Archive for the ‘Silver’ Category

Sterling Silver Charm Bracelet Or Not?

Wednesday, June 29th, 2011

I recently got a question from a reader who was concerned about a silver charm bracelet she had bought on eBay. I thought that others could perhaps also benefit from this Q&A, so here it is:

Q: I recently bought a vintage charm bracelet on eBay from a reputable seller who guaranteed that all 18 charms as well as the chain had been tested as sterling. I took it to my jeweler to have the clasp changed to a lobster clasp. She told me that only 4 of the charms were sterling. The others stamped STERLING were attracted to a magnet, therefore they were not sterling.

Is this magnet test accurate?

She also told me that there was a jewelry maker with a company name of STERLING that had stamped their company name on the back of items giving the impression that the metal was sterling silver when it was actually silver plate.

Have you ever heard of this type of deception or this company?

How can I ever trust if a charm I am buying is really sterling silver?

Magnet Test
A: In regards to the magnet test, it works as a basic test – if a piece is attracted to the magnet, there is some level of a ferrous metal in it. Sterling silver is 92.5% pure silver alloyed with (almost always) copper, neither of which is magnetic. But just because the piece is not magnetic does not mean it’s sterling silver – it could be any non-ferrous metal. But are there other alloys commonly used with silver that would create magnetism? I asked around, and here is what one professional had to say about it:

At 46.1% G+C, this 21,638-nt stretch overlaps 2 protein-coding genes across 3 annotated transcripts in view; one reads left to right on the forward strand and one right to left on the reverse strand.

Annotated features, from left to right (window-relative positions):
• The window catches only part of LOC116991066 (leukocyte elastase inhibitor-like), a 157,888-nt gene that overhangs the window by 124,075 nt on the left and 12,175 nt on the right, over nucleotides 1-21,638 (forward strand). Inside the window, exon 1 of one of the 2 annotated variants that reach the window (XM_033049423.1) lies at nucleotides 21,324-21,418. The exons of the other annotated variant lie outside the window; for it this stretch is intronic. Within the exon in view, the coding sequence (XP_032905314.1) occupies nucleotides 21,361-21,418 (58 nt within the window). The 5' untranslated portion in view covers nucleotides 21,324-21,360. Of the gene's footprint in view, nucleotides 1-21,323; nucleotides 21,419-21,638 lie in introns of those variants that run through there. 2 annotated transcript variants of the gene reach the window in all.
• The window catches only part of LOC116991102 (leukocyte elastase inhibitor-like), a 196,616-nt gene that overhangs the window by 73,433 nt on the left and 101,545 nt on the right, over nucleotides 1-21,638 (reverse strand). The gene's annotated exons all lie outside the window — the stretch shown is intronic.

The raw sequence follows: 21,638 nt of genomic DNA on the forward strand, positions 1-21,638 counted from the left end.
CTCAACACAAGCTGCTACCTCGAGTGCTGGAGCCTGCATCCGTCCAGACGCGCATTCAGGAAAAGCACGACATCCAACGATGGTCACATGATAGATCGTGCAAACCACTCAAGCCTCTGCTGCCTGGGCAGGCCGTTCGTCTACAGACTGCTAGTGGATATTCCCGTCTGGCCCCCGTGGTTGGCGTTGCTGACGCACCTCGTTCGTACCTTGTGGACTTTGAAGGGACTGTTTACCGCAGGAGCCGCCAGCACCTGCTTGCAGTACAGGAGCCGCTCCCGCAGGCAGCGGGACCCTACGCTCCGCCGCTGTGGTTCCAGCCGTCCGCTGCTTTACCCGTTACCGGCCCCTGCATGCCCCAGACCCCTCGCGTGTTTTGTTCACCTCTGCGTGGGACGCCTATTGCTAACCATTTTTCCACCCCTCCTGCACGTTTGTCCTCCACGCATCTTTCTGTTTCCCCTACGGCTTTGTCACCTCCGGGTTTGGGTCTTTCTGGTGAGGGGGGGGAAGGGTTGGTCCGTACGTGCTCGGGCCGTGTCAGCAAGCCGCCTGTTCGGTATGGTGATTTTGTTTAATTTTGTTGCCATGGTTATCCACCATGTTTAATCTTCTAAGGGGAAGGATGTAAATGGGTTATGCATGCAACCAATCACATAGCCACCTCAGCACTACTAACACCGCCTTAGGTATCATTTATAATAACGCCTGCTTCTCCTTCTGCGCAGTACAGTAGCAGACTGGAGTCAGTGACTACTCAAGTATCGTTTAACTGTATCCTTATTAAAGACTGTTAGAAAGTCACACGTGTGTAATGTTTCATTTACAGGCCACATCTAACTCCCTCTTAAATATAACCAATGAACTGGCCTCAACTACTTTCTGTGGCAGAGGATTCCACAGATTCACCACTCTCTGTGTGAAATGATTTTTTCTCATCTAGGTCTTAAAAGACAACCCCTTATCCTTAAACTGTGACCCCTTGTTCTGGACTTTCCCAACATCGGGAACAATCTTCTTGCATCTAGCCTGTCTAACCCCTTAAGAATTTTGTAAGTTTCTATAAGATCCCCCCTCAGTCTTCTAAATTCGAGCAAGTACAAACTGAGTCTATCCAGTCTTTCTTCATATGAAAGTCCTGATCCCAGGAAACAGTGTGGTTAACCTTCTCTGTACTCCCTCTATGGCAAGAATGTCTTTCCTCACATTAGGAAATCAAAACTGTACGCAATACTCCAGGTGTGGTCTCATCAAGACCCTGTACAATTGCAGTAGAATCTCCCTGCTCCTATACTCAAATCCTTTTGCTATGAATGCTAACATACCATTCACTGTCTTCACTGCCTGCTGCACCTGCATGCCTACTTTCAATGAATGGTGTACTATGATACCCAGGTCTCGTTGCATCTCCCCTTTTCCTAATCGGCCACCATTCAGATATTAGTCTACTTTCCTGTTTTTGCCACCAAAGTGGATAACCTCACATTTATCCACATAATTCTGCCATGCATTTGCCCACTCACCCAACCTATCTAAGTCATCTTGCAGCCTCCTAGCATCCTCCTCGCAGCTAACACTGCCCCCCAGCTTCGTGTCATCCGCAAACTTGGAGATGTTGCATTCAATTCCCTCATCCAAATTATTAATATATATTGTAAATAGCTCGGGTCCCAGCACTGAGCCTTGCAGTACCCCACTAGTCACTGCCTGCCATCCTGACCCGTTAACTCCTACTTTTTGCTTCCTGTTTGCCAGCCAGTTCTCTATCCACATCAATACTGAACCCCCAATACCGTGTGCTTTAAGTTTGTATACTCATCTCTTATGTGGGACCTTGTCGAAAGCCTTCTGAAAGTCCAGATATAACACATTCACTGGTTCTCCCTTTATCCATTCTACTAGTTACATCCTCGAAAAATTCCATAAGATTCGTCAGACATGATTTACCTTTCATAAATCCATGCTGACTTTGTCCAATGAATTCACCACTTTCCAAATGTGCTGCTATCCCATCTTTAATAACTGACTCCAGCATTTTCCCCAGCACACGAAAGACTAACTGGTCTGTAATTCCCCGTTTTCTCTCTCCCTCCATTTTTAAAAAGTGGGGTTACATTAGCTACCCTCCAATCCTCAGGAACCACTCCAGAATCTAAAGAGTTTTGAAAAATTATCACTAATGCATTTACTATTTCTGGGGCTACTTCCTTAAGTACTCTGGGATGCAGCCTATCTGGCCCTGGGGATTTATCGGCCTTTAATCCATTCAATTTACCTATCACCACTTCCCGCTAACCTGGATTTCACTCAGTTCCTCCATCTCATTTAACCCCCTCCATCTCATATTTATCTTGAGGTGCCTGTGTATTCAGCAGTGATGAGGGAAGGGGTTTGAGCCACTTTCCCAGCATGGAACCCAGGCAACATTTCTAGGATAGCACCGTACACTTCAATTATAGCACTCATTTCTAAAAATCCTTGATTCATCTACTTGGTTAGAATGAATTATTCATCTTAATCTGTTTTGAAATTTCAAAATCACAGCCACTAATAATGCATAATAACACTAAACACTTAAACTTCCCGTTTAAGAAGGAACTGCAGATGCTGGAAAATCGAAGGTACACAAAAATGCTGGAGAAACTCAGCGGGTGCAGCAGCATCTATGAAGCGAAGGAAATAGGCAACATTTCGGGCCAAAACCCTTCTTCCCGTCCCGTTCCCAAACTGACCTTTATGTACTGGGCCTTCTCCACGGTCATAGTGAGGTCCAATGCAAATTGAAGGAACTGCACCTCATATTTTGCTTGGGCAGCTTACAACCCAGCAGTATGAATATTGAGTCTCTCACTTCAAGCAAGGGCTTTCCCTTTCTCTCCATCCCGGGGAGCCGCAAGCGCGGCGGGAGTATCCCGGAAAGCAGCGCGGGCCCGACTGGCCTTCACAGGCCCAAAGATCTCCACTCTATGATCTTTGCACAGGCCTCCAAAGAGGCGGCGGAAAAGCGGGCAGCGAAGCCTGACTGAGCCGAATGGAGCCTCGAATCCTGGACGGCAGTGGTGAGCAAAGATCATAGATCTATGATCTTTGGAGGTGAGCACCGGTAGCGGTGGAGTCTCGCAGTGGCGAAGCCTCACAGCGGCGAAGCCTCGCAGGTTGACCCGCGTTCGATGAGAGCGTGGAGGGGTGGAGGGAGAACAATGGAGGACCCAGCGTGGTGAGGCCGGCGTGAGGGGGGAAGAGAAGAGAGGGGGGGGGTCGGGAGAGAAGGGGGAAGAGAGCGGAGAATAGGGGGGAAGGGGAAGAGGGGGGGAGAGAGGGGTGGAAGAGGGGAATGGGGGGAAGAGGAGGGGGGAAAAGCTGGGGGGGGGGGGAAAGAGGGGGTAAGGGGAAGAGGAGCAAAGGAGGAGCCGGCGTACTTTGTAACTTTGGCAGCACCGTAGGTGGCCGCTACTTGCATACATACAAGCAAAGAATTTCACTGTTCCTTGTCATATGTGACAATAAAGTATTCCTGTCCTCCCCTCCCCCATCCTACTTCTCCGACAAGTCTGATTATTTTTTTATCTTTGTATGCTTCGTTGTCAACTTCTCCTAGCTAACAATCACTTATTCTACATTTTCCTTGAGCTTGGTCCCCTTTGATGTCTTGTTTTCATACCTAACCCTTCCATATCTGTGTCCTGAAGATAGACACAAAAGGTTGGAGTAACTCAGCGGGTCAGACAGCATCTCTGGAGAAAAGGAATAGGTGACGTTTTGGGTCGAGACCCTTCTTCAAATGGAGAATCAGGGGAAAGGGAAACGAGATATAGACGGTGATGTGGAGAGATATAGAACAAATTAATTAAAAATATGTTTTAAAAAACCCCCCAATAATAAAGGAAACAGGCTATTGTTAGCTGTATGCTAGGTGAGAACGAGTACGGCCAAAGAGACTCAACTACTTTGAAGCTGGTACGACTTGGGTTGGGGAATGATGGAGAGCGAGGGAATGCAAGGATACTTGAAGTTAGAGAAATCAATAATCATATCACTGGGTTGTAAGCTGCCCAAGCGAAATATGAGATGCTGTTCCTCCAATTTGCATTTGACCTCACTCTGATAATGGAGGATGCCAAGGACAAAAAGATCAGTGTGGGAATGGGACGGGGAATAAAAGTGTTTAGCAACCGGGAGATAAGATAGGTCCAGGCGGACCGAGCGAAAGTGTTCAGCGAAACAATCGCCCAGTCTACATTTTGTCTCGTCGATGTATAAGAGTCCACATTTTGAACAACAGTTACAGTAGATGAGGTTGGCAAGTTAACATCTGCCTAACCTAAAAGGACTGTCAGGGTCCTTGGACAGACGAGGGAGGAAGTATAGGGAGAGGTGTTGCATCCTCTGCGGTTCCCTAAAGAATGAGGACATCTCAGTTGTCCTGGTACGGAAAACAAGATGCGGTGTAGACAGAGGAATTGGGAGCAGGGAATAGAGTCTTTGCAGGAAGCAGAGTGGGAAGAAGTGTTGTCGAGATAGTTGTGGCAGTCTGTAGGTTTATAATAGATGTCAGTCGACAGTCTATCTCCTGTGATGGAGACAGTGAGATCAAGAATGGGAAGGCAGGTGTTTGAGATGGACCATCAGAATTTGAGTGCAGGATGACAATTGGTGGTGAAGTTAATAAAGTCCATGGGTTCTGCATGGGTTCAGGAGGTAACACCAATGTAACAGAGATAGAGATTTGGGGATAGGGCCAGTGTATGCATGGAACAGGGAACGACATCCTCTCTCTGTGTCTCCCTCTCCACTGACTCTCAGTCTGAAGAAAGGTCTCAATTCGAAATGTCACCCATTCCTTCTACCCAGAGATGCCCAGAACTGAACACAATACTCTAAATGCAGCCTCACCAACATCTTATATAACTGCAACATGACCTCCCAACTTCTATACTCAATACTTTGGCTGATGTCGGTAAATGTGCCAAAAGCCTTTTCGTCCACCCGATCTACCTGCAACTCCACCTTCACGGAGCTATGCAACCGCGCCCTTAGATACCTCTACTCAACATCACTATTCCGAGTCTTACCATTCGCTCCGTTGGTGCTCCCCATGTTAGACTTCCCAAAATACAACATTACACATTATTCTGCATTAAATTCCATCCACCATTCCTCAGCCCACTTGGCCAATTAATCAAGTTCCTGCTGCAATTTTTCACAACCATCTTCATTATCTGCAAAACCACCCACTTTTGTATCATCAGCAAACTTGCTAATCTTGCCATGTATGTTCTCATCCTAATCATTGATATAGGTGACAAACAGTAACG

“In 30+ years of being a goldsmith, I have never run across an alloy in gold or silver that was magnetic. Not to say that somebody somewhere hasn’t tried it, but you certainly can’t use a magnet to detect gold and silver. Remember that some clasps, such as lobster clasps and spring ring clasps, have steel springs in them and will be attracted to a magnet.”

Also, if the charms are rhodium plated, they will most likely be at least slightly attracted to the magnet, even if they are sterling silver. In the plating process, sterling silver is given a nickel underplate prior to the rhodium. The nickel is magnetic and causes the magnetic attraction (rhodium is not magnetic).

In order to be absolutely certain if it’s sterling silver or not, you need to file off a tiny bit of the supposed plating and do an acid test (or better yet, have a professional do it – that acid is vicious). The silver portion of the piece will turn a milky white, and the other metal will become green. Here is a visual of how that works:

The Sterling Company